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Topic: Reducing the Hammer Content of Piano Samples

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  1. #1

    Reducing the Hammer Content of Piano Samples

    I\'ve noticed when using various piano sample libraries that in passages where the piano part is pretty busy in the high register (say sixteenth notes) the hammer sound is becoming too intrusive (sounds a bit like someone firing a machine gun cannon in the distance).

    At the moment, I\'m rendering out the high register piano part separately from the rest of the piano part, and using EQ to try and minimise it (working on the basis that the hammer sound should be sufficiently far away from the sound of the strings vibrating in the high register that I can EQ out the hammer without affecting anything else).

    Are there any better solutions people are using?

    Steve

  2. #2

    Re: Reducing the Hammer Content of Piano Samples

    Part of it could simply be how the notes were recorded. But you should be able to make the situation at least somewhat better.

    If the library is editable (as most are), then you could try simply reducing the gain / level of the high register samples. Getting the level \"right\" on those notes can be a little tricky, so it\'s possible the designer simply set them too loud for your taste.

    The EQ idea seems like a good one to me. If you\'re creating distance, try cutting low frequencies, and \"maybe\" very high frequencies as well. Cutting the lows should help get rid of some of the \"thunk.\" Cutting the highs will make the notes more subtle in a mix.

    Taking the EQ idea a little further, you could actually export the samples to a wave editor, tweak the EQ there, and then reassign them in the main library. That way, you wouldn\'t have to print separate tracks for every song that uses those notes.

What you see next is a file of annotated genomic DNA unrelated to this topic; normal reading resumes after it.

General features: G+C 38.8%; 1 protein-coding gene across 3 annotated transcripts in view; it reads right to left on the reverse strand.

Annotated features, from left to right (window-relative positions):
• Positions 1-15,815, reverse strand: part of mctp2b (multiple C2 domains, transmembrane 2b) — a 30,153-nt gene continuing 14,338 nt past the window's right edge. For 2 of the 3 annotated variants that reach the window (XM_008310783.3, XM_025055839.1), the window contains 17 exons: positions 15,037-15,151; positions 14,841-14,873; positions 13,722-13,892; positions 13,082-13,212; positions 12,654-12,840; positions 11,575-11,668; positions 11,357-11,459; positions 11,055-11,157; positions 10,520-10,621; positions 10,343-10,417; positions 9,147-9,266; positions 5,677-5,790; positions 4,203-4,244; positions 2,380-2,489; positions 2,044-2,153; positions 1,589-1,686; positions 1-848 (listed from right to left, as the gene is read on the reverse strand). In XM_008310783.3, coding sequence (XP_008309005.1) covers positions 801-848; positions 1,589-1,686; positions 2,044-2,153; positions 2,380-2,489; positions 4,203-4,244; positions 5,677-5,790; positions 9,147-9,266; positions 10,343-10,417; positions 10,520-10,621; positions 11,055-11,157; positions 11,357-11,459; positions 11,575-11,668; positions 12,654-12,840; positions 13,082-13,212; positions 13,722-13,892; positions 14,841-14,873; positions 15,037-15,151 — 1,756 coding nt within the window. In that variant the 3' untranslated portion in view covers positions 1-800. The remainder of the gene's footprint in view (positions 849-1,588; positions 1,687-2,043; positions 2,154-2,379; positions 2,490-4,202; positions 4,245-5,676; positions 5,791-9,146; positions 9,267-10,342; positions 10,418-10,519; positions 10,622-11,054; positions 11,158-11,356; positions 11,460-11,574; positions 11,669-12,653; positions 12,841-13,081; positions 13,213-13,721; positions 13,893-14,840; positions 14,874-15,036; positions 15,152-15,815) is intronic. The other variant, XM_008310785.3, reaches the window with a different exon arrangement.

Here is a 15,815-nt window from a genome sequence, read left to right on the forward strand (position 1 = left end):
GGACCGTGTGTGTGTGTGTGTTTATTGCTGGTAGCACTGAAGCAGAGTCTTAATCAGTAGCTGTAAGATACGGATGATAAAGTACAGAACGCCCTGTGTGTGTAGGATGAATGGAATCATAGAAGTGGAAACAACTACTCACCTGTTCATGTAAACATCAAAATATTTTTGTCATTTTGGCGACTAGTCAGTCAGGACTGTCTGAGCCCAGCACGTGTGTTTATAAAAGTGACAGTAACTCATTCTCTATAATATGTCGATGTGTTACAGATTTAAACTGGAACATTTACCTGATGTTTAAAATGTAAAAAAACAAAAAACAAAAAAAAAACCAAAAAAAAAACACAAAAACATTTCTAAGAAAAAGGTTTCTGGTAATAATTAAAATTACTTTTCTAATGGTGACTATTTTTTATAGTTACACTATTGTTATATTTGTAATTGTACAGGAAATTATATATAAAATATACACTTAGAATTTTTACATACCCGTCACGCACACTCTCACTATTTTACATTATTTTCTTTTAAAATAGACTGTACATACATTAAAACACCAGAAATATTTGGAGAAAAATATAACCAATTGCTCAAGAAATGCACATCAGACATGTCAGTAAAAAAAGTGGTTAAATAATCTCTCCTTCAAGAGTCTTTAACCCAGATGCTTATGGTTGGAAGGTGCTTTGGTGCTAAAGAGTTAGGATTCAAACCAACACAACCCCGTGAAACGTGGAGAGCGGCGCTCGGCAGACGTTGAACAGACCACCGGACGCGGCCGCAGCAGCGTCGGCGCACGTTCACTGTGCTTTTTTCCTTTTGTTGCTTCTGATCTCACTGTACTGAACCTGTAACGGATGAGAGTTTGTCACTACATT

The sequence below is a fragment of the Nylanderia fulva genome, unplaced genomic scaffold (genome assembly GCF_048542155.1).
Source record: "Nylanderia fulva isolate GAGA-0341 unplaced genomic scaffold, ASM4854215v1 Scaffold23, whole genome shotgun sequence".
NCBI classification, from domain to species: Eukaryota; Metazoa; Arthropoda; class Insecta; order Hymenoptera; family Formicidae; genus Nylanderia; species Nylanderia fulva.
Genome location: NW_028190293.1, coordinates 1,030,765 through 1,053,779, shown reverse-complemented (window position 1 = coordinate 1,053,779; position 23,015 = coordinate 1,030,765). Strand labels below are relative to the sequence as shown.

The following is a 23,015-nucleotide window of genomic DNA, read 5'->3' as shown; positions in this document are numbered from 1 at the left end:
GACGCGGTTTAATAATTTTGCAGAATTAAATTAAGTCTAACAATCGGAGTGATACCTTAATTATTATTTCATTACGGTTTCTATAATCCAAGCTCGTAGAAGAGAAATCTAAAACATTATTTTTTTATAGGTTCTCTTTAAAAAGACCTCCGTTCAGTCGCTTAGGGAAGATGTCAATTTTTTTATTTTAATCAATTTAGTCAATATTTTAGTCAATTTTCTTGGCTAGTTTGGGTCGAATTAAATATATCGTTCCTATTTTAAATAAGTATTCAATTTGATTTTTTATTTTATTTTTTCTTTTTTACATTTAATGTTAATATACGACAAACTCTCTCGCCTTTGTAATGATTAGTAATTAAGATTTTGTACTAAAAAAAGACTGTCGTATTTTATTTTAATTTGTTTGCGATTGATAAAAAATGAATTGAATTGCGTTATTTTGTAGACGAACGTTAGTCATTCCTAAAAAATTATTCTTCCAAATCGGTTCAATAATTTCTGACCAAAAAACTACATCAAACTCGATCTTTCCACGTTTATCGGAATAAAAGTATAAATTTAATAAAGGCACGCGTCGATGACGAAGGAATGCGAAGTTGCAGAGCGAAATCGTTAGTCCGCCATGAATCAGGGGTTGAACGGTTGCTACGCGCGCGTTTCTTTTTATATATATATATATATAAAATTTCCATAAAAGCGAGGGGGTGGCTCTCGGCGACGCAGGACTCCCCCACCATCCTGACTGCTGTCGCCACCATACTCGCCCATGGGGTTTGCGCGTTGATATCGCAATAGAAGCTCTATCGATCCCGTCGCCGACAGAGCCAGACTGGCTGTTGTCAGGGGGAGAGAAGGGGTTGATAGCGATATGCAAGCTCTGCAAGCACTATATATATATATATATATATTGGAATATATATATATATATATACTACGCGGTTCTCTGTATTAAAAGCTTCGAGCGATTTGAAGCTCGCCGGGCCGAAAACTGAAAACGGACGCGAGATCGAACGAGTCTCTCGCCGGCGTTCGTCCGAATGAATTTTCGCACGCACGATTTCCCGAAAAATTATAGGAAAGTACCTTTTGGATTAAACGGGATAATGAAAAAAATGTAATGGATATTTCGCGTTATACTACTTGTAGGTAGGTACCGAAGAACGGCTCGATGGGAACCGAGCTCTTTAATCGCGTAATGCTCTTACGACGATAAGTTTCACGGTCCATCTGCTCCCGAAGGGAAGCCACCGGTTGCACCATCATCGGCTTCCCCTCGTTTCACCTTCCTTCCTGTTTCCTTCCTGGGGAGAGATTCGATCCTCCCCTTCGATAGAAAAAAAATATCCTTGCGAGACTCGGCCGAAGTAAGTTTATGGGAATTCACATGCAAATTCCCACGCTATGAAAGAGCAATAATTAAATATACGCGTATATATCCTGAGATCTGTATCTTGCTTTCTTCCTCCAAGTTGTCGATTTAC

Hope some of this will help.

  3. #3

    Re: Reducing the Hammer Content of Piano Samples

    Good stuff thanks for the tips. I guess the bulk processing is where a product like Wavelab comes into it\'s own. I\'ve held off investing in a pure wave editor up till now on the basis that the wave editing in Cubase SX has given me what I need, but I should look at Wavelab in more detail now I think.

    Thanks again for the advice.

    Steve

  4. #4

    Re: Reducing the Hammer Content of Piano Samples

    The hammer hit itself has a lot of low end, particularly if it is close miced. Try cutting below 150Hz or so on the high notes with too much hammer noise.

    Hans

  5. #5
    Senior Member Bruce A. Richardson's Avatar
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    Re: Reducing the Hammer Content of Piano Samples

    The ArtVista piano is actually one of the least thunky!!

  6. #6

    Re: Reducing the Hammer Content of Piano Samples

    Originally posted by Bruce A. Richardson:
    The ArtVista piano is actually one of the least thunky!!
    <font size=\"2\" face=\"Verdana, Arial\">Yup agreed totally, it\'s one of the reasons I picked it to use on the part. No disrespect intended to the Malmsjo piano which is a favourite of mine, and thanks for the extra tip Hans.

    Steve

  7. #7

    Re: Reducing the Hammer Content of Piano Samples

    yuo may also be able to use a step filter/quick filter to randomize (in kontakt) the attacks, to make them less \"machine gun\"

    or slightly offset the attack to minimize the \"clunk\"